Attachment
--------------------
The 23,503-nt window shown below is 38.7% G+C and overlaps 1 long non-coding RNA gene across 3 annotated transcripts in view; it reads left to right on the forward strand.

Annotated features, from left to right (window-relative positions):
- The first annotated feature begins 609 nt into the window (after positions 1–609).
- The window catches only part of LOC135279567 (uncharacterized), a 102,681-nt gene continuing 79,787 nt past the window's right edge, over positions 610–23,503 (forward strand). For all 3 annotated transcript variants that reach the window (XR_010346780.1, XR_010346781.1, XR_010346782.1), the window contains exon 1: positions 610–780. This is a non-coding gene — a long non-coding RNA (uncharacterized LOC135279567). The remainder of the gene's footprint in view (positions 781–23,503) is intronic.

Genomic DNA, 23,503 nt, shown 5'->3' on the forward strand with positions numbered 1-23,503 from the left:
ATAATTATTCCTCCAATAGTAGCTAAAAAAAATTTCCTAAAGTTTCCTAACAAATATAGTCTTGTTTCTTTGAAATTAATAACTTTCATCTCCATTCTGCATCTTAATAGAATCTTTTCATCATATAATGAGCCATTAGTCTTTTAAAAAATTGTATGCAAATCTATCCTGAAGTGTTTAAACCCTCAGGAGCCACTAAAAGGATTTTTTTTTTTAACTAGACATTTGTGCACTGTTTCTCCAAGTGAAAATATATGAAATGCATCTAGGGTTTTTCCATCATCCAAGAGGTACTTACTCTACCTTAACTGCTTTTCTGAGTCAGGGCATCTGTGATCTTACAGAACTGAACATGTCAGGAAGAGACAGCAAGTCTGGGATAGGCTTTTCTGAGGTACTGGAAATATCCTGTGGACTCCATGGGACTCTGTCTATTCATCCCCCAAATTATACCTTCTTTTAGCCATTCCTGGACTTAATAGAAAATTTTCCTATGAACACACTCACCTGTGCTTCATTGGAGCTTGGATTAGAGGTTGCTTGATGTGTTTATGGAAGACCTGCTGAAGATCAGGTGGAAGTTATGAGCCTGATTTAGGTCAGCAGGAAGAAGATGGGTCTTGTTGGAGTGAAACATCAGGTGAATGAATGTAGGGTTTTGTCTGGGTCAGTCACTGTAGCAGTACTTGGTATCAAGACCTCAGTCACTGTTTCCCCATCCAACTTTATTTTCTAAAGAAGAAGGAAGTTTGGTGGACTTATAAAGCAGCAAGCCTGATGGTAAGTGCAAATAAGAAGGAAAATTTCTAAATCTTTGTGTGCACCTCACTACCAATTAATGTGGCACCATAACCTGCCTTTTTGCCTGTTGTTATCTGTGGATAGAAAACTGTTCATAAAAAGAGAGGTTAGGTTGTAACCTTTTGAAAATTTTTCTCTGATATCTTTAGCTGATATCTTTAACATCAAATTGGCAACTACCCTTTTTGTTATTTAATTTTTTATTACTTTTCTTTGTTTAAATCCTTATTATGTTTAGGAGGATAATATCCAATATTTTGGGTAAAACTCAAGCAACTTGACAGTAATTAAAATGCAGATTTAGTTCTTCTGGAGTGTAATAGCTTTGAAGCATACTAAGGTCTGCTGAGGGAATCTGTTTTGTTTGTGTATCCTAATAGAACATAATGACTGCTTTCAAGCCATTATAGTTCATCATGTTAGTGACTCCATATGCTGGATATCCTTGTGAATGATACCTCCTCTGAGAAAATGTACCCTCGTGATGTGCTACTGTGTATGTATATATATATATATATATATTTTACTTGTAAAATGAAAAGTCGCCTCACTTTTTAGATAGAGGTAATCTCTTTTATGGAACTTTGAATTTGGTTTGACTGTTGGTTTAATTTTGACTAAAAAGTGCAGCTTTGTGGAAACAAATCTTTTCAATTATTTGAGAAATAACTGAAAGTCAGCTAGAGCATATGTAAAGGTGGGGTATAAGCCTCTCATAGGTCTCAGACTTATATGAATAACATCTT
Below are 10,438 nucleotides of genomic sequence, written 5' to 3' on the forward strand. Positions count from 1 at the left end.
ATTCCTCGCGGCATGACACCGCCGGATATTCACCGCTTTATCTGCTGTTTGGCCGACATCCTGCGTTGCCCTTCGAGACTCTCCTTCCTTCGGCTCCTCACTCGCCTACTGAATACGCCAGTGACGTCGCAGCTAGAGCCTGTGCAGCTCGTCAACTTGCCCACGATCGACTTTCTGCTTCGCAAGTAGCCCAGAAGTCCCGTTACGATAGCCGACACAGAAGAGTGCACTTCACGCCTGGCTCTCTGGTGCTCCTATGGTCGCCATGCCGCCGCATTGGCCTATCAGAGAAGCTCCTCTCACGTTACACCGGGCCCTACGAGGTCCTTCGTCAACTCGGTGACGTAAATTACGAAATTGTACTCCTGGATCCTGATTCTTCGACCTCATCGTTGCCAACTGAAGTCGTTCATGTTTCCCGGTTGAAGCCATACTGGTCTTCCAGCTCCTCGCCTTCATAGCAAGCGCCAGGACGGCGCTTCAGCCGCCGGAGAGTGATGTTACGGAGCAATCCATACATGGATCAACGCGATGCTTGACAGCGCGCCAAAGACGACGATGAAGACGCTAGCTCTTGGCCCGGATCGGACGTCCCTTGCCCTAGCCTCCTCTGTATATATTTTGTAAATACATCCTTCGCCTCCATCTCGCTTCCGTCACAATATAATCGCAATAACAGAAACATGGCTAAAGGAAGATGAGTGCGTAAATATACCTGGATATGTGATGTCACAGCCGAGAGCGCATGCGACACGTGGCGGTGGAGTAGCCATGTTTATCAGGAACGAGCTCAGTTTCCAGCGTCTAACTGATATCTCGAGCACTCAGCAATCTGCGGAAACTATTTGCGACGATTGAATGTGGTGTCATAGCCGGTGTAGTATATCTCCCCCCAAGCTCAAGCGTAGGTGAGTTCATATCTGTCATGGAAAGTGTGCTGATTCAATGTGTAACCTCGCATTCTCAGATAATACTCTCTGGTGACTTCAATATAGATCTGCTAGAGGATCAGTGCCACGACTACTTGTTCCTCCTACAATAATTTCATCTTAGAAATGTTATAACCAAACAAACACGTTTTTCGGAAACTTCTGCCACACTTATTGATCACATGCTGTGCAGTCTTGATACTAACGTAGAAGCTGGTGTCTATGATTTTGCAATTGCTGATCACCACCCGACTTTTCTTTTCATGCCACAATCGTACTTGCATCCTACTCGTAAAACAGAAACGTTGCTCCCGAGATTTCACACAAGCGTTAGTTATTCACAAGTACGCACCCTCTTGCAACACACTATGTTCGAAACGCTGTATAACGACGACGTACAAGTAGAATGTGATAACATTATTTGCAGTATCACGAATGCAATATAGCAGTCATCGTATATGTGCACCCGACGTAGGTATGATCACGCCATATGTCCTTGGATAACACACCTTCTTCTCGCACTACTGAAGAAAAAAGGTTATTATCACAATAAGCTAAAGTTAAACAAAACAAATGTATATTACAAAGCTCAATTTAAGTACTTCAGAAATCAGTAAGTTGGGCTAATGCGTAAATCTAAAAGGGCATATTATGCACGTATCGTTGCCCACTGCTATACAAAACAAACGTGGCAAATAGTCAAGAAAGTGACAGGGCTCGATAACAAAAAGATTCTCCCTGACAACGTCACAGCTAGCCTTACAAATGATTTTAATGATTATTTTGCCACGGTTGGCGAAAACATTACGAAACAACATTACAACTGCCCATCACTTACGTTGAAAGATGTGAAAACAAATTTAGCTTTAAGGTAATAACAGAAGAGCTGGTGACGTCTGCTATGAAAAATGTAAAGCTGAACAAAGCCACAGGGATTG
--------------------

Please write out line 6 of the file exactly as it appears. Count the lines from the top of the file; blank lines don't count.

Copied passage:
ATAATTATTCCTCCAATAGTAGCTAAAAAAAATTTCCTAAAGTTTCCTAACAAATATAGTCTTGTTTCTTTGAAATTAATAACTTTCATCTCCATTCTGCATCTTAATAGAATCTTTTCATCATATAATGAGCCATTAGTCTTTTAAAAAATTGTATGCAAATCTATCCTGAAGTGTTTAAACCCTCAGGAGCCACTAAAAGGATTTTTTTTTTTAACTAGACATTTGTGCACTGTTTCTCCAAGTGAAAATATATGAAATGCATCTAGGGTTTTTCCATCATCCAAGAGGTACTTACTCTACCTTAACTGCTTTTCTGAGTCAGGGCATCTGTGATCTTACAGAACTGAACATGTCAGGAAGAGACAGCAAGTCTGGGATAGGCTTTTCTGAGGTACTGGAAATATCCTGTGGACTCCATGGGACTCTGTCTATTCATCCCCCAAATTATACCTTCTTTTAGCCATTCCTGGACTTAATAGAAAATTTTCCTATGAACACACTCACCTGTGCTTCATTGGAGCTTGGATTAGAGGTTGCTTGATGTGTTTATGGAAGACCTGCTGAAGATCAGGTGGAAGTTATGAGCCTGATTTAGGTCAGCAGGAAGAAGATGGGTCTTGTTGGAGTGAAACATCAGGTGAATGAATGTAGGGTTTTGTCTGGGTCAGTCACTGTAGCAGTACTTGGTATCAAGACCTCAGTCACTGTTTCCCCATCCAACTTTATTTTCTAAAGAAGAAGGAAGTTTGGTGGACTTATAAAGCAGCAAGCCTGATGGTAAGTGCAAATAAGAAGGAAAATTTCTAAATCTTTGTGTGCACCTCACTACCAATTAATGTGGCACCATAACCTGCCTTTTTGCCTGTTGTTATCTGTGGATAGAAAACTGTTCATAAAAAGAGAGGTTAGGTTGTAACCTTTTGAAAATTTTTCTCTGATATCTTTAGCTGATATCTTTAACATCAAATTGGCAACTACCCTTTTTGTTATTTAATTTTTTATTACTTTTCTTTGTTTAAATCCTTATTATGTTTAGGAGGATAATATCCAATATTTTGGGTAAAACTCAAGCAACTTGACAGTAATTAAAATGCAGATTTAGTTCTTCTGGAGTGTAATAGCTTTGAAGCATACTAAGGTCTGCTGAGGGAATCTGTTTTGTTTGTGTATCCTAATAGAACATAATGACTGCTTTCAAGCCATTATAGTTCATCATGTTAGTGACTCCATATGCTGGATATCCTTGTGAATGATACCTCCTCTGAGAAAATGTACCCTCGTGATGTGCTACTGTGTATGTATATATATATATATATATATTTTACTTGTAAAATGAAAAGTCGCCTCACTTTTTAGATAGAGGTAATCTCTTTTATGGAACTTTGAATTTGGTTTGACTGTTGGTTTAATTTTGACTAAAAAGTGCAGCTTTGTGGAAACAAATCTTTTCAATTATTTGAGAAATAACTGAAAGTCAGCTAGAGCATATGTAAAGGTGGGGTATAAGCCTCTCATAGGTCTCAGACTTATATGAATAACATCTT